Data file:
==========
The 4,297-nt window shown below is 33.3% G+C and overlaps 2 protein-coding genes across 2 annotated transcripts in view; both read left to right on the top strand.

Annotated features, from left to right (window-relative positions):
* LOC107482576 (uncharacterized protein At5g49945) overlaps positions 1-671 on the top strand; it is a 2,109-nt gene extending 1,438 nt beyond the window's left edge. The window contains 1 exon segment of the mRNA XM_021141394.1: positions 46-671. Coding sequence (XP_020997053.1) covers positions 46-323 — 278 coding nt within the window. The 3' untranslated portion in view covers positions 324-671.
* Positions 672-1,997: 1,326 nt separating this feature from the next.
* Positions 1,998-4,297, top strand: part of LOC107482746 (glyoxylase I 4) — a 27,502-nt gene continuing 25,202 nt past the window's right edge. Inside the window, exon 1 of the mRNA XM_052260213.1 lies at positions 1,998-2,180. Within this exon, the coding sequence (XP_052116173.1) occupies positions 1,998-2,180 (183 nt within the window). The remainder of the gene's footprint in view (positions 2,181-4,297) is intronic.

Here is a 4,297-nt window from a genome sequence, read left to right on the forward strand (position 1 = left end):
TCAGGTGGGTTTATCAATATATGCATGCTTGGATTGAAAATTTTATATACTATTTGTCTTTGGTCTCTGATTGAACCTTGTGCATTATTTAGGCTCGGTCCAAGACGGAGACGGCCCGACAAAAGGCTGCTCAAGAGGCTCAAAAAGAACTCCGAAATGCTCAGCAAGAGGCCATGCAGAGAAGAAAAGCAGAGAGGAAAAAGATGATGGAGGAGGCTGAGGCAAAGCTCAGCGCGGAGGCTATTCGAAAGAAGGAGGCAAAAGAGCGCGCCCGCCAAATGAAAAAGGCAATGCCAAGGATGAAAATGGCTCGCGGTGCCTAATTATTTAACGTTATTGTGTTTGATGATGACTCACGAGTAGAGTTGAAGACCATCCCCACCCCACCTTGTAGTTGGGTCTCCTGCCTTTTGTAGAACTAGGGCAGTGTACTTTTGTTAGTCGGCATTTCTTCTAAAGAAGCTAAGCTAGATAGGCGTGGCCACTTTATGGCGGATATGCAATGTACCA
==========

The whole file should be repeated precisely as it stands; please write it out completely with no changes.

The 4,297-nt window shown below is 33.3% G+C and overlaps 2 protein-coding genes across 2 annotated transcripts in view; both read left to right on the top strand.

Annotated features, from left to right (window-relative positions):
* LOC107482576 (uncharacterized protein At5g49945) overlaps positions 1-671 on the top strand; it is a 2,109-nt gene extending 1,438 nt beyond the window's left edge. The window contains 1 exon segment of the mRNA XM_021141394.1: positions 46-671. Coding sequence (XP_020997053.1) covers positions 46-323 — 278 coding nt within the window. The 3' untranslated portion in view covers positions 324-671.
* Positions 672-1,997: 1,326 nt separating this feature from the next.
* Positions 1,998-4,297, top strand: part of LOC107482746 (glyoxylase I 4) — a 27,502-nt gene continuing 25,202 nt past the window's right edge. Inside the window, exon 1 of the mRNA XM_052260213.1 lies at positions 1,998-2,180. Within this exon, the coding sequence (XP_052116173.1) occupies positions 1,998-2,180 (183 nt within the window). The remainder of the gene's footprint in view (positions 2,181-4,297) is intronic.

Here is a 4,297-nt window from a genome sequence, read left to right on the forward strand (position 1 = left end):
TCAGGTGGGTTTATCAATATATGCATGCTTGGATTGAAAATTTTATATACTATTTGTCTTTGGTCTCTGATTGAACCTTGTGCATTATTTAGGCTCGGTCCAAGACGGAGACGGCCCGACAAAAGGCTGCTCAAGAGGCTCAAAAAGAACTCCGAAATGCTCAGCAAGAGGCCATGCAGAGAAGAAAAGCAGAGAGGAAAAAGATGATGGAGGAGGCTGAGGCAAAGCTCAGCGCGGAGGCTATTCGAAAGAAGGAGGCAAAAGAGCGCGCCCGCCAAATGAAAAAGGCAATGCCAAGGATGAAAATGGCTCGCGGTGCCTAATTATTTAACGTTATTGTGTTTGATGATGACTCACGAGTAGAGTTGAAGACCATCCCCACCCCACCTTGTAGTTGGGTCTCCTGCCTTTTGTAGAACTAGGGCAGTGTACTTTTGTTAGTCGGCATTTCTTCTAAAGAAGCTAAGCTAGATAGGCGTGGCCACTTTATGGCGGATATGCAATGTACCA